Record everything you spend
This will help you to keep on top of your spending. There is something about writing down your expenses that makes you more accountable to yourself. Plus you can see exactly where you are blowing out your budget and work to fix it. I use an app called Expense Manager and every thing we spend gets tracked in there. Once a month I download the data and make this neat little tables for you to enjoy (if you’re a number-crunching nerd like me). Here are our total expenses month-by-month from 16 January 2016 – 15 July 2016, you can see the month-by-month expenses for 16 July 2015 – 15 January 2016 here.
Be open to new experiences
I can guarantee you that if you are only willing to work right next to the beach and only stay in YHA hostels, you are going to spend a fortune and not make much money. You left your hometown for a reason – so get out there and explore Australia. We took a job in Belyando Crossing in outback Queensland when we were looking for coastal work. The job came up and it matched everything we were looking for in a job (it paid and came with free accommodation) so we packed up our shit and left the coast for a new adventure that we would not have otherwise even thought of having.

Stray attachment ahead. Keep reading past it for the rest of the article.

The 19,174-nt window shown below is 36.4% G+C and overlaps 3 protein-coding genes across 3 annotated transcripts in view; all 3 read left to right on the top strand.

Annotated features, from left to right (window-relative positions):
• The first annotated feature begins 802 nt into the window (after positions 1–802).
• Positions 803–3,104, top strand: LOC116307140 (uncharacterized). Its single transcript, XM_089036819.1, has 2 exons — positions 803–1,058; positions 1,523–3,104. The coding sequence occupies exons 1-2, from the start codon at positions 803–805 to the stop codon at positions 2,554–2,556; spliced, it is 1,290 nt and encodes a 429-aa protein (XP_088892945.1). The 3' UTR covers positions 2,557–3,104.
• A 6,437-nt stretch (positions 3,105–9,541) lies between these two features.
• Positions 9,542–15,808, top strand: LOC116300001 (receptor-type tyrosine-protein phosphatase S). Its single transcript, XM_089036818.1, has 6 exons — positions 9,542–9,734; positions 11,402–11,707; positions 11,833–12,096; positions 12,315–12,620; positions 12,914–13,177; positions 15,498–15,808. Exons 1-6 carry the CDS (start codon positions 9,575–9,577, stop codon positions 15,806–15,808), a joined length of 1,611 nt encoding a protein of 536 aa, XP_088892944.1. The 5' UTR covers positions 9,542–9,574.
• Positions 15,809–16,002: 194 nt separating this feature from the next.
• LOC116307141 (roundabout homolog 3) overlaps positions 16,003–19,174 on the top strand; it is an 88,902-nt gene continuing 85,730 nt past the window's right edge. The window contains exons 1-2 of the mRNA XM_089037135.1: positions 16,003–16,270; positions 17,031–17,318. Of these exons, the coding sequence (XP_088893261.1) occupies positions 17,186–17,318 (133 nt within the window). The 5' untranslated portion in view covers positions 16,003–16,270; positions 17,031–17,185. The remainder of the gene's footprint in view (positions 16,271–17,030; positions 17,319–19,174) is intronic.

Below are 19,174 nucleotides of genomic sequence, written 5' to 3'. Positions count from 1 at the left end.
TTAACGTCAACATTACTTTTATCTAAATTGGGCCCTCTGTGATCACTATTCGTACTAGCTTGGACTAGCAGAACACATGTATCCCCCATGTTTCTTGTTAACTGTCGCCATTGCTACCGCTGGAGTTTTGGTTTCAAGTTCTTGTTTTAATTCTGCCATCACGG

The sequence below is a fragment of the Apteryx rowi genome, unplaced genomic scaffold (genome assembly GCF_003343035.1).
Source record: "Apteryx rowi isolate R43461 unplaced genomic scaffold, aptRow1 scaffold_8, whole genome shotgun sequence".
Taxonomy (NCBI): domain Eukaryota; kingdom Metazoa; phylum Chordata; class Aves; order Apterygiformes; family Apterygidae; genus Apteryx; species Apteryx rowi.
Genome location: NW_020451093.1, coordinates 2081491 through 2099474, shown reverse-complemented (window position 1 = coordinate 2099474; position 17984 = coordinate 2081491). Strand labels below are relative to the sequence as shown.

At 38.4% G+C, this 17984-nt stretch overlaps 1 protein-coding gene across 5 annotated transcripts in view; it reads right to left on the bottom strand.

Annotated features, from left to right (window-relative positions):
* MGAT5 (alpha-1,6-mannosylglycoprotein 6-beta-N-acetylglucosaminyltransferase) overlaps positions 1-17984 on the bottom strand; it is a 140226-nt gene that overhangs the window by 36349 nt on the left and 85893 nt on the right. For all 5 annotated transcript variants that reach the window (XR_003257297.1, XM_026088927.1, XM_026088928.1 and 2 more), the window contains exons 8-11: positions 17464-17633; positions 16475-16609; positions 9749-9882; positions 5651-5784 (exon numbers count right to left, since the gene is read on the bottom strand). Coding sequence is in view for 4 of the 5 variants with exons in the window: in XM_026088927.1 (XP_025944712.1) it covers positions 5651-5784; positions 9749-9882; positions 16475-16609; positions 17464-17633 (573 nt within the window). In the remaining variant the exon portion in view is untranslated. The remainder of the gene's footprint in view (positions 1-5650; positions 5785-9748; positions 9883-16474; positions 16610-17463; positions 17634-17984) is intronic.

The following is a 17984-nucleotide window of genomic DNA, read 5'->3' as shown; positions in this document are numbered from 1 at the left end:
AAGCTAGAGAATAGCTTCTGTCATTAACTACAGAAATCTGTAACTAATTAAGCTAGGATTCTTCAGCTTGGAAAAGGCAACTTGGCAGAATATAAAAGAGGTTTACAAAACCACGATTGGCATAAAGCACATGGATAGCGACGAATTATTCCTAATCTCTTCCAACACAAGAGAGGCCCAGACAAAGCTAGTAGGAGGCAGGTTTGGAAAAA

Chill the fuck out man
Seriously. Just… chill…
Slow travel saves money. It might not make sense now but it will once you’re on the road. The slower you travel, the less you spend. Slow travelers get jobs working for accommodation because they’re not in a hurry to see the next spot. They save money on food because they’re not leaving all their perishables behind in the fridge every second day or eating out to avoid wasting time on cooking (when you only have 24 hours to see each town, who wants to spend 1 of those cooking?!). Slow travellers make local mates and get money can’t buy experiences. Slow travellers know the value of a day well spent on the beach, or waling the rainforest, spending nothing but taking away priceless memories.
Use loyalty programs